Cancer biologists get expert perspective on research potential of imaging technologies
FREDERICK, Md. – Leading experts in the imaging science and cancer biology field convened at Hood College June 21-23 for an in-depth look at the potential of new imaging technologies to transform their work. The Imaging Science and Cancer Biology Symposium, sponsored by Hood College and Leidos Biomedical Research, Inc. featured presentations exploring advances in understanding the mechanisms altering cancer cell signaling—as recently enabled by advanced imaging tools.
The meeting kicked off with an address by Otis Brawley, MD of Johns Hopkins University. Brawley is the former chief medical and scientific officer for the American Cancer Society. His talk focused on disparities in cancer care based on race, geography and socioeconomic status.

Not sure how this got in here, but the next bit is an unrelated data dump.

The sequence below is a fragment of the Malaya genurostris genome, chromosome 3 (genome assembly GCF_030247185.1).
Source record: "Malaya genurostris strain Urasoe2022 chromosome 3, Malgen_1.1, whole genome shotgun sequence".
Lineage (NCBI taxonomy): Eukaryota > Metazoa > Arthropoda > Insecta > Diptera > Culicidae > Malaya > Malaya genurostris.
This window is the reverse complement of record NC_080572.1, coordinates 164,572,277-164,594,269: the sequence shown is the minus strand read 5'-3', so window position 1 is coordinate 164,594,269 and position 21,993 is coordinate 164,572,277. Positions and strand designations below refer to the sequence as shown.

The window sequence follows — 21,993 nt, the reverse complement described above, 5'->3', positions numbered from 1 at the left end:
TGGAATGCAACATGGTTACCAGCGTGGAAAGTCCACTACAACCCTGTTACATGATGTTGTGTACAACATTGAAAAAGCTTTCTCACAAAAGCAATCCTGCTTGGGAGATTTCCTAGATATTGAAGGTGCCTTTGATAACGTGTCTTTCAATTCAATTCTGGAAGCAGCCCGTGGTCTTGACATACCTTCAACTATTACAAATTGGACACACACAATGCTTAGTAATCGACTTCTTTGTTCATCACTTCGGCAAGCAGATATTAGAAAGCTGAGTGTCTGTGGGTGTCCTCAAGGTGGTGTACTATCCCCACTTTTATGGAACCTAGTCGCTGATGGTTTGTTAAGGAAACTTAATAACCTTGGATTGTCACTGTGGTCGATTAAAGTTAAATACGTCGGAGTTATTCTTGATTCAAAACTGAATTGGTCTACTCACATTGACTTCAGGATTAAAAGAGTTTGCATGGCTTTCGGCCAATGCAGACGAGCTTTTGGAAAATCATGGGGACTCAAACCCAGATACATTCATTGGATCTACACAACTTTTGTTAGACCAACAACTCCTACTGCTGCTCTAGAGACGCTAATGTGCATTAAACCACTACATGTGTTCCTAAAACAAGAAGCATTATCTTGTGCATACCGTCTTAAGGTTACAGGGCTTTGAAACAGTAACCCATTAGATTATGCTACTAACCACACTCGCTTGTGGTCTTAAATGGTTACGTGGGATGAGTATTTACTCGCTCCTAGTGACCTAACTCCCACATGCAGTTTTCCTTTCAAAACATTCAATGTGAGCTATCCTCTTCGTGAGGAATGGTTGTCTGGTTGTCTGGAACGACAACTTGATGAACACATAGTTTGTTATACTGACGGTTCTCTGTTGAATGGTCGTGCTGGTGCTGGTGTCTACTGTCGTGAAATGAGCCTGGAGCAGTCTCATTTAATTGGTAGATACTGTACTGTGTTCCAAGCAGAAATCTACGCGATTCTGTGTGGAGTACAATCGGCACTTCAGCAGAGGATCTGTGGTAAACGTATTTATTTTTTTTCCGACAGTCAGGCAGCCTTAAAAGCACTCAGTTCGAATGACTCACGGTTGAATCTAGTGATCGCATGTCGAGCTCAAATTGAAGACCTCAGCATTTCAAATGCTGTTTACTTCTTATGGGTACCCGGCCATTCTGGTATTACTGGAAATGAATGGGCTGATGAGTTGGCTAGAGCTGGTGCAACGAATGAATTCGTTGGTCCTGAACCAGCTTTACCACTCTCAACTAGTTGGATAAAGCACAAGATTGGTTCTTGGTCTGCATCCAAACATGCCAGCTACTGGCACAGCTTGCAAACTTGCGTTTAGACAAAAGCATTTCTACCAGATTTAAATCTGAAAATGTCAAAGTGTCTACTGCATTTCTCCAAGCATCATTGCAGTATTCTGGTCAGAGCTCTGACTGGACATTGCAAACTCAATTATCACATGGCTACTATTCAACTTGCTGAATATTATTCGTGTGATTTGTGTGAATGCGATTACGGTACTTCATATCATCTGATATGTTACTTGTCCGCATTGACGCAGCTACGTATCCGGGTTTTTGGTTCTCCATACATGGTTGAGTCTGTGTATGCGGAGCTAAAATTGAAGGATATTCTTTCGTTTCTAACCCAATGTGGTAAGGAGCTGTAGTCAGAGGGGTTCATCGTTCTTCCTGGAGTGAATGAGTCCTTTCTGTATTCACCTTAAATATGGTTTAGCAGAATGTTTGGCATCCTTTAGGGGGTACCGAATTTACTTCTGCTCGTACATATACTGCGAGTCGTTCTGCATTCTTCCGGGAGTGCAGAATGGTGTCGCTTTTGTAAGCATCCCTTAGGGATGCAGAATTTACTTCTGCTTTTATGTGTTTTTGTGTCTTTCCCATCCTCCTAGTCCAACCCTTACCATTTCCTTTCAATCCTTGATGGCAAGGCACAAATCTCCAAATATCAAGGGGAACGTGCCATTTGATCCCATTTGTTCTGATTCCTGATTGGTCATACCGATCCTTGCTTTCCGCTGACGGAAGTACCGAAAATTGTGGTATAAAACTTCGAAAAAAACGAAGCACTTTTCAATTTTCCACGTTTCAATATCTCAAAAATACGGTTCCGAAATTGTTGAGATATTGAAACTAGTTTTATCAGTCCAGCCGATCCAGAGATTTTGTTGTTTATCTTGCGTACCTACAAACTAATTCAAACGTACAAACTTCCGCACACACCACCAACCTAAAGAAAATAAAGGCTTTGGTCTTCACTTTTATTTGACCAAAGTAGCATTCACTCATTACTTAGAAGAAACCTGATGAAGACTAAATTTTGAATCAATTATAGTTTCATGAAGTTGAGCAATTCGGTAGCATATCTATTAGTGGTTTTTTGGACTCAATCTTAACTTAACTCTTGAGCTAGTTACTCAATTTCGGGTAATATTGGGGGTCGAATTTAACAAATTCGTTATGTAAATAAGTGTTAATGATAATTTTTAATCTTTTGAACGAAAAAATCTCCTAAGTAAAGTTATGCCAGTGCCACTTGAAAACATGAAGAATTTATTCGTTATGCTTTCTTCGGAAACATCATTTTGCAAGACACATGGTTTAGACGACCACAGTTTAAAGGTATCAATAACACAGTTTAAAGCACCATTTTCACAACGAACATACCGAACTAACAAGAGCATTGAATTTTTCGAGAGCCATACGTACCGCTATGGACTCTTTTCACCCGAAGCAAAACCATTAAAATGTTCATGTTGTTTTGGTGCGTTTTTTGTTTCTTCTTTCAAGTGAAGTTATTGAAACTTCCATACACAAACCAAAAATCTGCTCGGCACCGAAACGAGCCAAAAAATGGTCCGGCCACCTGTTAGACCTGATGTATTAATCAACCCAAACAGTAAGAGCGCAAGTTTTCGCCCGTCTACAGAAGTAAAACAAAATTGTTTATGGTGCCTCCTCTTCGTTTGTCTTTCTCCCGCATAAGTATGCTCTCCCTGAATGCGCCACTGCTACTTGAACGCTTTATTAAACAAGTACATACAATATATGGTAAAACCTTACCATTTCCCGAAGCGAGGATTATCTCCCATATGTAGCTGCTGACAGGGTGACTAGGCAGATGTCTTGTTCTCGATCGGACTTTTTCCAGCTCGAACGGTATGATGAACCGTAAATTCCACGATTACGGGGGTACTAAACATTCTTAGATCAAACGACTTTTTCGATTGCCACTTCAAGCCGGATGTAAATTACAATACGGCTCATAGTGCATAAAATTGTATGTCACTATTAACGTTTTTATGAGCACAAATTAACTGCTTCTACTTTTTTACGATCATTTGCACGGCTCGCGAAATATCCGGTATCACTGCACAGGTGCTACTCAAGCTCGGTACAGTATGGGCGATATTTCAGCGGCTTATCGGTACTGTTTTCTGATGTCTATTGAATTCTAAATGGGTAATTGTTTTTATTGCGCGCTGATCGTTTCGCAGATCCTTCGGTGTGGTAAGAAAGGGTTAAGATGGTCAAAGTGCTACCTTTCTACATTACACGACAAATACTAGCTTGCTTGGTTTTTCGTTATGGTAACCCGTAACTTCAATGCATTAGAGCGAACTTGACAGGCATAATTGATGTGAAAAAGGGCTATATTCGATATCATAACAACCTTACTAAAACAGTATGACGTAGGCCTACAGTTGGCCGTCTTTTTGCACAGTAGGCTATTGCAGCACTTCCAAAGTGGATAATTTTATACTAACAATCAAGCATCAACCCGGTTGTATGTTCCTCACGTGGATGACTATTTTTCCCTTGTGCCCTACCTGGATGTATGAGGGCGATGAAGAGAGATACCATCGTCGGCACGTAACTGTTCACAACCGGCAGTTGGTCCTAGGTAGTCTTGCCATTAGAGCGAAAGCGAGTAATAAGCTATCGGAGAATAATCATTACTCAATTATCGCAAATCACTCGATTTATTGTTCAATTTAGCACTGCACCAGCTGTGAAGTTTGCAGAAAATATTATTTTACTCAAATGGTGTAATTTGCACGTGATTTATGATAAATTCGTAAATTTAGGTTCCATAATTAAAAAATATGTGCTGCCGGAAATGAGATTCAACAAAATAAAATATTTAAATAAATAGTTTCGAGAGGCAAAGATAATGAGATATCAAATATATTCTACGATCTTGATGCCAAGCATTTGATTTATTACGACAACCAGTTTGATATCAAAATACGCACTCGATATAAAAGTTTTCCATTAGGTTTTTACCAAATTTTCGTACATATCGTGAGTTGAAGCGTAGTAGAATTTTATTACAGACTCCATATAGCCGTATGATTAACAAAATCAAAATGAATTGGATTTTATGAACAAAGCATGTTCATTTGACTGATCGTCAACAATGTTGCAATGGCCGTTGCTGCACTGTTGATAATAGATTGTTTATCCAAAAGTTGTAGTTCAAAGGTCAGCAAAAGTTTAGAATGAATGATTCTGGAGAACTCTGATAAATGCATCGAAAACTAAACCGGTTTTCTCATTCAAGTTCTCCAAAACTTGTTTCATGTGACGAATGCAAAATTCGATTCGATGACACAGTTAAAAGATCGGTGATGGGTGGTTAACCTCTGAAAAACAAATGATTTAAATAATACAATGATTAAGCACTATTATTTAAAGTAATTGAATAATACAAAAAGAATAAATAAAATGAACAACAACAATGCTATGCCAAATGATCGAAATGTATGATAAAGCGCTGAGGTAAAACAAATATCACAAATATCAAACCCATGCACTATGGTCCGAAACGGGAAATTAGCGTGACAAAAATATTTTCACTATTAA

Hood College President Andrea Chapdelaine, PhD, and Ethan Dmitrovsky, MD and Leonard Freedman, PhD of Leidos Biomedical Research hosted the presenters and attendees. Dr. Dmitrovsky, president of Leidos Biomed, welcomed the distinguished group of scientists to what he called a “pivotal” symposium. “Advances in imaging technologies are revolutionizing cancer biology, providing a deeper understanding of molecular and cellular structure,” he said.
Hood and Leidos Biomed seek to develop similar scientific symposia in the future, focusing on growing disciplines such as data science and machine learning. “The high-quality, timely science presented and networking opportunities among leaders in the field made for a very successful symposia and inspired us to plan for more,” said Dr. Freedman, chief science officer. Leidos Biomed currently operates the Frederick National Laboratory for Cancer Research, sponsored by the National Cancer Institute.
Doug Lowy, MD, acting director of the NCI, introduced the scientific program, which included faculty from U.S. and Canadian research universities and the NCI. They discussed the use of imaging techniques and described the research they have enabled across an array of structural biology topics, ranging from the epigenome to the immune system.